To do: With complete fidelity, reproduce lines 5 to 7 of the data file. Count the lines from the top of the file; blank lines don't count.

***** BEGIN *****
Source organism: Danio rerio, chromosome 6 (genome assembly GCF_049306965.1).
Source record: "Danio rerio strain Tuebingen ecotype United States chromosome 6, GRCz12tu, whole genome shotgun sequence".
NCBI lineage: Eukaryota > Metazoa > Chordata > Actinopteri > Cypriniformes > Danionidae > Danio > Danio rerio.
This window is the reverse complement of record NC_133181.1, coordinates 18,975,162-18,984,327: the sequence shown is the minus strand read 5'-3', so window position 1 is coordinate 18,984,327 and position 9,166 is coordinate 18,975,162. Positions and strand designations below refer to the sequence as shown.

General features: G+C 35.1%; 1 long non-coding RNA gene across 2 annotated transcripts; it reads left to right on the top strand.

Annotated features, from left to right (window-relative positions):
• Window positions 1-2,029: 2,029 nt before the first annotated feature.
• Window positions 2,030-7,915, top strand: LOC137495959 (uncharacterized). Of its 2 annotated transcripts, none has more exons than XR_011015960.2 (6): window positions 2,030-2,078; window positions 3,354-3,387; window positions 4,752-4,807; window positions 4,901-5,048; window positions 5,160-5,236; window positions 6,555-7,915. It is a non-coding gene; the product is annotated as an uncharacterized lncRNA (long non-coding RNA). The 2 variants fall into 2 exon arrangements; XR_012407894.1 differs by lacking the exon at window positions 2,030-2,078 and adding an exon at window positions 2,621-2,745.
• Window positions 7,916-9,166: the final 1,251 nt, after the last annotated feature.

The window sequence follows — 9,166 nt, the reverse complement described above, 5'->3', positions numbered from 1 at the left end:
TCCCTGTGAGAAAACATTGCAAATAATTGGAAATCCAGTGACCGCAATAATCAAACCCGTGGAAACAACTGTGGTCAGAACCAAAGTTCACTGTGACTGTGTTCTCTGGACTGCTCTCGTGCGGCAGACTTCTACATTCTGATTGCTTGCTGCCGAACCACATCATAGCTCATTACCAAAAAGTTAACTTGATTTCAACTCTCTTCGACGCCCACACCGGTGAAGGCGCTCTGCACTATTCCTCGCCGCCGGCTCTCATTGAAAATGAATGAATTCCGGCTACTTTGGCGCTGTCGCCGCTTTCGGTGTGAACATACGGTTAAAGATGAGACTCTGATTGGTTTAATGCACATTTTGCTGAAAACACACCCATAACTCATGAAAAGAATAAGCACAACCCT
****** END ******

General features: G+C 35.1%; 1 long non-coding RNA gene across 2 annotated transcripts; it reads left to right on the top strand.

Annotated features, from left to right (window-relative positions):
• Window positions 1-2,029: 2,029 nt before the first annotated feature.